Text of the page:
A game of building monuments and historical sources, reporting on these monuments.
In order to win the game, you not only have to build the monuments, you have to make sure that history will know them - and your fellow gamers will co-decide about it! And there are copyists, who will dispute the glory you've earned for your monuments...
The game shows monument cards with 12 types of ancient monuments like the Pyramids or the Colosseum (9 per type). The game is played in turns and usually you take a "monument turn," consisting of 3 actions allowing you to collect cards, to build monuments, and to expand your existing monuments. For example, it takes you one action per card to draw it either from the draw pile or the 3 faceup cards near it.
If you have some cards showing the same monument, you can use another action to erect this monument in your display. In case you are the first one to build this type of monument, you only need two cards - the second player building this same type of monument must have at least 3 cards. And no third player is allowed to build the same monument! Thus, playing your cards early makes it easier for you to erect the monument. But it saves you actions to collect some cards before displaying it, because regardless of the number of cards used, erecting one monument only counts as one single action.
Your monuments will receive their eternal fame only, if they are part of history. Each player has 2 (in a 3 player game: 3) historian tokens. In a historian turn, you have no monument action, but only write a history about all of your OPPONENTS' monuments (not your own ones!). Monuments get famous, and the owners receive victory points at the end of the game - the more often your monuments are in such histories, the more points you get. However, only interesting monuments of at least two cards are considered for a history, and by writing a history, the historian takes one card away (removes it from the game)! Thus the monument could be cut down to only one card during the game and will be not interesting to later historians any more. Why should I write a history and make the monuments of my opponents more worthy? If you do not use all of your historian tokens, you will be punished with 12 negative points at the end of the game! And you get additional victory points in the case that you write histories with a lot of monuments mentioned in it.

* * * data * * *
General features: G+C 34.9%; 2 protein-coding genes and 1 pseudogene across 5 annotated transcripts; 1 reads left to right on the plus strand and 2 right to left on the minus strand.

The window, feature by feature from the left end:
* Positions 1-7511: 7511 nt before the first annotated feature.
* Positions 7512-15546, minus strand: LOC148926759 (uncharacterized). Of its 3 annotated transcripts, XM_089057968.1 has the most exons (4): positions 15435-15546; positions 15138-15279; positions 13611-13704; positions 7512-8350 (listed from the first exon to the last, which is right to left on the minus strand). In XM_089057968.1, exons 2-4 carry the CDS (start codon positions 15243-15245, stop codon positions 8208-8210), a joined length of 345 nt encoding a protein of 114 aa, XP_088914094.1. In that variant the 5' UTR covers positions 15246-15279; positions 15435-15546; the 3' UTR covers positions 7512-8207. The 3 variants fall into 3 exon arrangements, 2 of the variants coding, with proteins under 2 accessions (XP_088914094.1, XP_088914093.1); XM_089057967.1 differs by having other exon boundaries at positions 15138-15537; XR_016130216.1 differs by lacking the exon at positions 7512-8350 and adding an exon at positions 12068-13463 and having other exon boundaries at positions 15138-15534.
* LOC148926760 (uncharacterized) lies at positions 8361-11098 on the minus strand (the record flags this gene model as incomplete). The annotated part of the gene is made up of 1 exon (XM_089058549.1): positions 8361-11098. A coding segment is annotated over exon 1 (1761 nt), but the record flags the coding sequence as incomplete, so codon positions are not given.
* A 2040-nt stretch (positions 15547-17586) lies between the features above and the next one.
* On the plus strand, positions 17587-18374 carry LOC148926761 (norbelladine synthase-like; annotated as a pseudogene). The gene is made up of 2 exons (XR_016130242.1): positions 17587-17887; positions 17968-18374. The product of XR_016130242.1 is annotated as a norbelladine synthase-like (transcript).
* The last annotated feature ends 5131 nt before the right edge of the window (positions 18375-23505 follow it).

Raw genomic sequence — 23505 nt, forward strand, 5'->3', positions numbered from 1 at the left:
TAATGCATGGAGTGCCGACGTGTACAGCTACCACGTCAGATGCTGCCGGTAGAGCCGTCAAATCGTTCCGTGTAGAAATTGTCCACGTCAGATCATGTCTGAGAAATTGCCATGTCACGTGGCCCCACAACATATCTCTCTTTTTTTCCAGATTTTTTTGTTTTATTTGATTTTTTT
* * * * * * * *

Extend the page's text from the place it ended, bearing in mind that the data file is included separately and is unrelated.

You should make your monuments interesting to historians again. During a monument turn, you may use one action (regardless of the number of cards played at the same time) to add cards to a monument that you have already erected.
In MONUMENTS, timing is important, and you have to decide what the best move to do now is: Should I wait for another Petra card, or shall I display the Petra Monument this turn? Is it advisable to make a historian turn now or is it better to choose a monument turn and draw the faceup cards, which I really need - taking the risk that I cannot write a history next turn and wind up getting negative points!
Finally, you have to consider that you are not sure about the victory points for your monuments. The points are related to the monument during the game, and if the Akropolis monument is worth 12 Points for example, you will only get 4 points if another player manages to erect an Akropolis monument that is greater than yours. This damn copyist will not only receive all your bad wishes, but 8 of the 12 Akropolis Victory Points - even in the case that his monument was not part of any history. Somehow you will feel that all the glory should be given to you alone!
- Monuments: Wonders of Antiquity
- Monuments: Wunder der Antike